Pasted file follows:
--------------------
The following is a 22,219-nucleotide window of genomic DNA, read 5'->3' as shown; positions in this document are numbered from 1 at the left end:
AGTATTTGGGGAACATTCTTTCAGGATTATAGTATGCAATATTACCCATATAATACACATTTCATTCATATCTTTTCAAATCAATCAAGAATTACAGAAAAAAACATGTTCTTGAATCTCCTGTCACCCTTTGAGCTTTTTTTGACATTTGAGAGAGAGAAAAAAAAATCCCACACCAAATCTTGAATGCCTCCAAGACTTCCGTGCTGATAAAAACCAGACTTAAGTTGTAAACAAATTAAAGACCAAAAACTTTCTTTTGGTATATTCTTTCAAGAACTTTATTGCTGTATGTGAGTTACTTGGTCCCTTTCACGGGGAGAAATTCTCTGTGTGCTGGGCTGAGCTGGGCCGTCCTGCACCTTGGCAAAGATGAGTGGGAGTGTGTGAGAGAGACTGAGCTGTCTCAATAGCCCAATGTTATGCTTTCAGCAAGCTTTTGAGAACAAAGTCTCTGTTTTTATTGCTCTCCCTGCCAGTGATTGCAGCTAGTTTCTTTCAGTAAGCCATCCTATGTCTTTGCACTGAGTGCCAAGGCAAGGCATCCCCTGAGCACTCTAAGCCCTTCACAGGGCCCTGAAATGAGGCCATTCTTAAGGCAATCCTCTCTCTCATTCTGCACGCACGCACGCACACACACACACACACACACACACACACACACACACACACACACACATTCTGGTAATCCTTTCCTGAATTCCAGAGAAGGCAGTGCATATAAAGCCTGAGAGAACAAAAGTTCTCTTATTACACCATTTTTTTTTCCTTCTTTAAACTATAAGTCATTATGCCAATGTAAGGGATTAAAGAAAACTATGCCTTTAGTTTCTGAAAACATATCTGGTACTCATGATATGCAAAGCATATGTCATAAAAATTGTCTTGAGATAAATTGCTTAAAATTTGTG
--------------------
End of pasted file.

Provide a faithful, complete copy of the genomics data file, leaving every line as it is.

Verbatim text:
The following is a 22,219-nucleotide window of genomic DNA, read 5'->3' as shown; positions in this document are numbered from 1 at the left end:
AGTATTTGGGGAACATTCTTTCAGGATTATAGTATGCAATATTACCCATATAATACACATTTCATTCATATCTTTTCAAATCAATCAAGAATTACAGAAAAAAACATGTTCTTGAATCTCCTGTCACCCTTTGAGCTTTTTTTGACATTTGAGAGAGAGAAAAAAAAATCCCACACCAAATCTTGAATGCCTCCAAGACTTCCGTGCTGATAAAAACCAGACTTAAGTTGTAAACAAATTAAAGACCAAAAACTTTCTTTTGGTATATTCTTTCAAGAACTTTATTGCTGTATGTGAGTTACTTGGTCCCTTTCACGGGGAGAAATTCTCTGTGTGCTGGGCTGAGCTGGGCCGTCCTGCACCTTGGCAAAGATGAGTGGGAGTGTGTGAGAGAGACTGAGCTGTCTCAATAGCCCAATGTTATGCTTTCAGCAAGCTTTTGAGAACAAAGTCTCTGTTTTTATTGCTCTCCCTGCCAGTGATTGCAGCTAGTTTCTTTCAGTAAGCCATCCTATGTCTTTGCACTGAGTGCCAAGGCAAGGCATCCCCTGAGCACTCTAAGCCCTTCACAGGGCCCTGAAATGAGGCCATTCTTAAGGCAATCCTCTCTCTCATTCTGCACGCACGCACGCACACACACACACACACACACACACACACACACACACACACACACACATTCTGGTAATCCTTTCCTGAATTCCAGAGAAGGCAGTGCATATAAAGCCTGAGAGAACAAAAGTTCTCTTATTACACCATTTTTTTTTCCTTCTTTAAACTATAAGTCATTATGCCAATGTAAGGGATTAAAGAAAACTATGCCTTTAGTTTCTGAAAACATATCTGGTACTCATGATATGCAAAGCATATGTCATAAAAATTGTCTTGAGATAAATTGCTTAAAATTTGTG